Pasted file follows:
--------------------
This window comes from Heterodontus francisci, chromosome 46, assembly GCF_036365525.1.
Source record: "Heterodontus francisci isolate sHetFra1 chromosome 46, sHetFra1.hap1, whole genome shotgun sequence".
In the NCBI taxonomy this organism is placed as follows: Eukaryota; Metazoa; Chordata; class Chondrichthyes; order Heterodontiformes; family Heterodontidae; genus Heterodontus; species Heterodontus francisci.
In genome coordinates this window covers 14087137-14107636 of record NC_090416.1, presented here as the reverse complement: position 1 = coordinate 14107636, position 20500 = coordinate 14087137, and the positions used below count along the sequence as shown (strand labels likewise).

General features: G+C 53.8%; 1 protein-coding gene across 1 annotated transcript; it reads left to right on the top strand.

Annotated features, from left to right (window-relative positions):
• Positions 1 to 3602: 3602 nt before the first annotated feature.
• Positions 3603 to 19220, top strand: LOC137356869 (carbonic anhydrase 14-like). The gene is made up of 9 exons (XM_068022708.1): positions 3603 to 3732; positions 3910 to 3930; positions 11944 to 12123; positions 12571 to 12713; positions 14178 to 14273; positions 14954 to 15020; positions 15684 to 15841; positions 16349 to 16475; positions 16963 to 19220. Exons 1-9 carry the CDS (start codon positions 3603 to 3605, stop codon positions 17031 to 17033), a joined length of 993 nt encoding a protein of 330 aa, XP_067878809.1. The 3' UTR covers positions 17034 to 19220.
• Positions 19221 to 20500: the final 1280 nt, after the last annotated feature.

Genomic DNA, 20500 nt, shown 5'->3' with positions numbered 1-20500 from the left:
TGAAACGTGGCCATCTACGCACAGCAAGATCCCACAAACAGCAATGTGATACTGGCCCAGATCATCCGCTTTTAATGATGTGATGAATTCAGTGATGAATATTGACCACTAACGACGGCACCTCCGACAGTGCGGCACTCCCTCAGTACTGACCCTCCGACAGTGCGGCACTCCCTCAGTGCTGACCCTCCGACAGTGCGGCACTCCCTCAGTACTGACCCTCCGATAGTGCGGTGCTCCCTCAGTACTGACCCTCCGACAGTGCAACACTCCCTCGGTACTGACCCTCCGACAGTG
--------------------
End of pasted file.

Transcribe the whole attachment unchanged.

This window comes from Heterodontus francisci, chromosome 46, assembly GCF_036365525.1.
Source record: "Heterodontus francisci isolate sHetFra1 chromosome 46, sHetFra1.hap1, whole genome shotgun sequence".
In the NCBI taxonomy this organism is placed as follows: Eukaryota; Metazoa; Chordata; class Chondrichthyes; order Heterodontiformes; family Heterodontidae; genus Heterodontus; species Heterodontus francisci.
In genome coordinates this window covers 14087137-14107636 of record NC_090416.1, presented here as the reverse complement: position 1 = coordinate 14107636, position 20500 = coordinate 14087137, and the positions used below count along the sequence as shown (strand labels likewise).

General features: G+C 53.8%; 1 protein-coding gene across 1 annotated transcript; it reads left to right on the top strand.

Annotated features, from left to right (window-relative positions):
• Positions 1 to 3602: 3602 nt before the first annotated feature.
• Positions 3603 to 19220, top strand: LOC137356869 (carbonic anhydrase 14-like). The gene is made up of 9 exons (XM_068022708.1): positions 3603 to 3732; positions 3910 to 3930; positions 11944 to 12123; positions 12571 to 12713; positions 14178 to 14273; positions 14954 to 15020; positions 15684 to 15841; positions 16349 to 16475; positions 16963 to 19220. Exons 1-9 carry the CDS (start codon positions 3603 to 3605, stop codon positions 17031 to 17033), a joined length of 993 nt encoding a protein of 330 aa, XP_067878809.1. The 3' UTR covers positions 17034 to 19220.
• Positions 19221 to 20500: the final 1280 nt, after the last annotated feature.

Genomic DNA, 20500 nt, shown 5'->3' with positions numbered 1-20500 from the left:
TGAAACGTGGCCATCTACGCACAGCAAGATCCCACAAACAGCAATGTGATACTGGCCCAGATCATCCGCTTTTAATGATGTGATGAATTCAGTGATGAATATTGACCACTAACGACGGCACCTCCGACAGTGCGGCACTCCCTCAGTACTGACCCTCCGACAGTGCGGCACTCCCTCAGTGCTGACCCTCCGACAGTGCGGCACTCCCTCAGTACTGACCCTCCGATAGTGCGGTGCTCCCTCAGTACTGACCCTCCGACAGTGCAACACTCCCTCGGTACTGACCCTCCGACAGTG